The formula repeats itself, according to Leetaru and Macdonald’s research.
It might come as a surprise to readers to learn that Fox, which many on the left consider an arm of the Trump propaganda machine, rarely mentions the former president. Both CNN and MSNBC have consistently mentioned Donald Trump more often since 2015 and continue to do so. Conversely, Fox has regularly outdone MSNBC and CNN in Biden mentions since he became president. And so on. Fox mentions presidential press secretary Jen Psaki and Rep. Alexandria Ocasio-Cortez much more than does MSNBC or CNN combined, mostly in a chiding or disparaging fashion. MSNBC outpaces Fox in Rep. Matt Gaetz mentions while Fox leads the pack by a wide margin in the “defund the police” category. Seeking coverage of the Steele dossier? Tune to Fox. “Culture war”? MSNBC. Inflation? Fox. Anti-racism? Fox.
A riled viewer is a devoted viewer.
Indulging hatreds while avoiding affinities is not limited to cable news. It’s human nature. Rank-and-file union members might preach solidarity but what really thrills them is ripping on the bosses. Your average Boston Red Sox fan probably derives more pleasure from talking trash about the New York Yankees than he does praising his own team. War makes the heart beat much faster than does love.
Had Fox and MSNBC played the Lincoln Project news straight, both would have portrayed the subject as newsworthy before and after the scandal. But an abiding devotion to negative partisanship — which often resembles the play-by-play of the sports announcers for a home team — keeps them from doing so. This devotion to serving the political passions of viewers may increase ratings, but it’s a hell of a way to run a news organization. When the networks ignore or overplay a story to appeal to their viewers’ prejudices, they give them little info-silos in which they can safely cocoon from the real world.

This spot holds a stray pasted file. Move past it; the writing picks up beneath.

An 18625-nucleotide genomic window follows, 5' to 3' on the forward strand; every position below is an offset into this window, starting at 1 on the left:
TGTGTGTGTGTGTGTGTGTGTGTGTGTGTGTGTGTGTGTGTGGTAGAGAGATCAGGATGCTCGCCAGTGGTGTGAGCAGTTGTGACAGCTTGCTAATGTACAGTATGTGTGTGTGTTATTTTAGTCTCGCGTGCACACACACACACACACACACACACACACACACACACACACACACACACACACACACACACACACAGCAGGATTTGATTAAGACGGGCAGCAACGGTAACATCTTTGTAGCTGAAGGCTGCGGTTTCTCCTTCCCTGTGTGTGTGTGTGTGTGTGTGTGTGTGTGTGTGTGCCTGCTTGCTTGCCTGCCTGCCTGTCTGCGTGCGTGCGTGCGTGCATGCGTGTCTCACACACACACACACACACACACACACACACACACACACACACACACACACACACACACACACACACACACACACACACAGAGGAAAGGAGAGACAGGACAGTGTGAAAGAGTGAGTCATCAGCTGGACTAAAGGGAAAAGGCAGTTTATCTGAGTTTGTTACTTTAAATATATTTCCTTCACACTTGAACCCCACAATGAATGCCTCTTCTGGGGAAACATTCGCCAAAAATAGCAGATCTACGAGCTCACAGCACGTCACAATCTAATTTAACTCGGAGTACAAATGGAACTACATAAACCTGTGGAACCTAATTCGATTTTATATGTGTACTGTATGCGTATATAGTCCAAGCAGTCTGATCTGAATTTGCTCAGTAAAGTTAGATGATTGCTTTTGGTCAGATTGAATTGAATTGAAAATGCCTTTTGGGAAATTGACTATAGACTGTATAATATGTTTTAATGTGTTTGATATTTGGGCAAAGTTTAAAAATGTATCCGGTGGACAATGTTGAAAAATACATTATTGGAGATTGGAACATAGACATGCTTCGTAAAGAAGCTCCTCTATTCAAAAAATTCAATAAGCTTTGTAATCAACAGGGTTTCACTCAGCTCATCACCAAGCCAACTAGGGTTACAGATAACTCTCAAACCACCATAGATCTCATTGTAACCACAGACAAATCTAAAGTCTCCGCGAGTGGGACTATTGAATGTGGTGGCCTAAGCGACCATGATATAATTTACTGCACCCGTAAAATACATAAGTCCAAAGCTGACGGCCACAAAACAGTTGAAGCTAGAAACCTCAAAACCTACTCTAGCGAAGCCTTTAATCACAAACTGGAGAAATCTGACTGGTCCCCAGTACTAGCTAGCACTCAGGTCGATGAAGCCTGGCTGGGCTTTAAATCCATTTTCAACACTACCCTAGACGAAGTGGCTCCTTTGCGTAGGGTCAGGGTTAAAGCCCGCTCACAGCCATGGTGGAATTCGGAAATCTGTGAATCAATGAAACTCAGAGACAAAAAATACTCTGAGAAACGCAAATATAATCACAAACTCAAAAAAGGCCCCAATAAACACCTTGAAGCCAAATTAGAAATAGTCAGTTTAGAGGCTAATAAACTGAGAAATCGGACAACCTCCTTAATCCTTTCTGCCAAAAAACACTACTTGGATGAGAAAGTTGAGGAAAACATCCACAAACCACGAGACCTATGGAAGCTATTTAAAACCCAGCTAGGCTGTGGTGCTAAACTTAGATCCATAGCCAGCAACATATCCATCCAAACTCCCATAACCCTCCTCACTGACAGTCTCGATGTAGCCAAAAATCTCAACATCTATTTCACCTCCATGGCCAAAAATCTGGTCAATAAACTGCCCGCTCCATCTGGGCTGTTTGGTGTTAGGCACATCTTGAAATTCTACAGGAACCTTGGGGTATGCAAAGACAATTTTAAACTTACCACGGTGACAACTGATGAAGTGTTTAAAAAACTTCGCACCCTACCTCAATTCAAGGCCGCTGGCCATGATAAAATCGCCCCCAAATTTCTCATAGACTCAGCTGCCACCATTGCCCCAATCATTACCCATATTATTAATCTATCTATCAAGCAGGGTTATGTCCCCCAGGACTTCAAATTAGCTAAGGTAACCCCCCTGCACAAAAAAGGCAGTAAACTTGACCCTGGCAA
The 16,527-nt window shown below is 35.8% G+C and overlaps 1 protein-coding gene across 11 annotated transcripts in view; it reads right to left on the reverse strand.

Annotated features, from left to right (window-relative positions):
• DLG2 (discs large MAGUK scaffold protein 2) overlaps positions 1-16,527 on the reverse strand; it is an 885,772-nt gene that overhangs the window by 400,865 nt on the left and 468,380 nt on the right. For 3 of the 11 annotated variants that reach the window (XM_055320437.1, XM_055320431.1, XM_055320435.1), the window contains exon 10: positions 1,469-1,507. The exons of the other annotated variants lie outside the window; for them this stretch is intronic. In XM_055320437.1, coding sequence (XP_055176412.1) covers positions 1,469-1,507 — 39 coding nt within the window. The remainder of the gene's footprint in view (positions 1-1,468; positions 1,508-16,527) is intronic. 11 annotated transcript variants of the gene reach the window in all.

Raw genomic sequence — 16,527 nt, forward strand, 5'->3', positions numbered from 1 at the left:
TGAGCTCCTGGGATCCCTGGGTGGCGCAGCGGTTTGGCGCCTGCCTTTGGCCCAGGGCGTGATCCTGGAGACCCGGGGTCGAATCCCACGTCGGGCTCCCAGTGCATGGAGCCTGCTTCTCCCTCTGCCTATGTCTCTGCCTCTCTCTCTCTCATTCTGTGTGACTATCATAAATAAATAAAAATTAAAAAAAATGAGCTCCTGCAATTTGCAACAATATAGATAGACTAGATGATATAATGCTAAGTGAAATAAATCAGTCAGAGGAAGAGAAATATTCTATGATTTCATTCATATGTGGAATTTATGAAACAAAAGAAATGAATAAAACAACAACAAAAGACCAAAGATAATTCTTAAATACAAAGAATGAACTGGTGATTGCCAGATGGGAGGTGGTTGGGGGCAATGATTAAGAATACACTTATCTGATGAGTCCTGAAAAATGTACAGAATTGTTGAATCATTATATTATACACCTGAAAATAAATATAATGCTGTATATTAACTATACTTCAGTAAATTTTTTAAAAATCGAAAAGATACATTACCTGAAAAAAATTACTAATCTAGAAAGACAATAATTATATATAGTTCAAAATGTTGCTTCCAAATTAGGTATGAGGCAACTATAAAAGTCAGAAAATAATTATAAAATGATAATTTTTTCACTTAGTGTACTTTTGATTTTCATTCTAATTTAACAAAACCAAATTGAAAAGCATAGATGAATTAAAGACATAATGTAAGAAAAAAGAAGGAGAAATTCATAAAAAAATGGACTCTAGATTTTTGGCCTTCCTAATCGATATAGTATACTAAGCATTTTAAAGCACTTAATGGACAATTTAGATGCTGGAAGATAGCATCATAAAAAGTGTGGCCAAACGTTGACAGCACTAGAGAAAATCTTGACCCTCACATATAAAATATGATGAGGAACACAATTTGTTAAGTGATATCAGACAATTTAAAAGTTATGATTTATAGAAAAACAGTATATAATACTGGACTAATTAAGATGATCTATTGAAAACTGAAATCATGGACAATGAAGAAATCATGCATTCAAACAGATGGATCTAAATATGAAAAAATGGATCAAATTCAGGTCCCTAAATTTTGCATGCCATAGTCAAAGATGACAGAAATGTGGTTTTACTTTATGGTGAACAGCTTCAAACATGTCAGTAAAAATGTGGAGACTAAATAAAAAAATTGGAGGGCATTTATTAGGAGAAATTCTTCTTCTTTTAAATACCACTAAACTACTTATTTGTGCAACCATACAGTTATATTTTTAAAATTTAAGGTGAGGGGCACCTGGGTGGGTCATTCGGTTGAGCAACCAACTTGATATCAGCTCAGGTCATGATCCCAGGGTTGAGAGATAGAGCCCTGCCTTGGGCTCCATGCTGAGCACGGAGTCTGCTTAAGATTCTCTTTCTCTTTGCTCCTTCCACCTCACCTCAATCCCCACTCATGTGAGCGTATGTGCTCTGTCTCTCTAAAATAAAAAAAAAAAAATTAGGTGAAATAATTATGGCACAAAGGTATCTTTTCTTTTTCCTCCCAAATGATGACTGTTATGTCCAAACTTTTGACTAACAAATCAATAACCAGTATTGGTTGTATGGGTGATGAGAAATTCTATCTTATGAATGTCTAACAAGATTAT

It could be that this data analysis has gotten the networks wrong, and it’s only a coincidence that in the examples here they prefer to feed audiences hostilities (or ignore inconvenient topics) instead of producing independent news. If that’s the case, the news producers have now been alerted to a free software tool and a vast database against which they can self-measure their coverage of the news. We should all look forward to their self-examination.
In coverage categories discussed here, the provided links lead to graphs of total mentions and to the relevant videos and transcripts from the individual networks prepared for me by Kalev Leetaru and Roger Macdonald. For more about Leetaru, see his GDELT Project page. For more on the TV News Archive, see its page. Send coverage tips to [email protected]. My email alerts live on affinity. My Twitter feed dwells in silence. My RSS feed has nothing but hostility.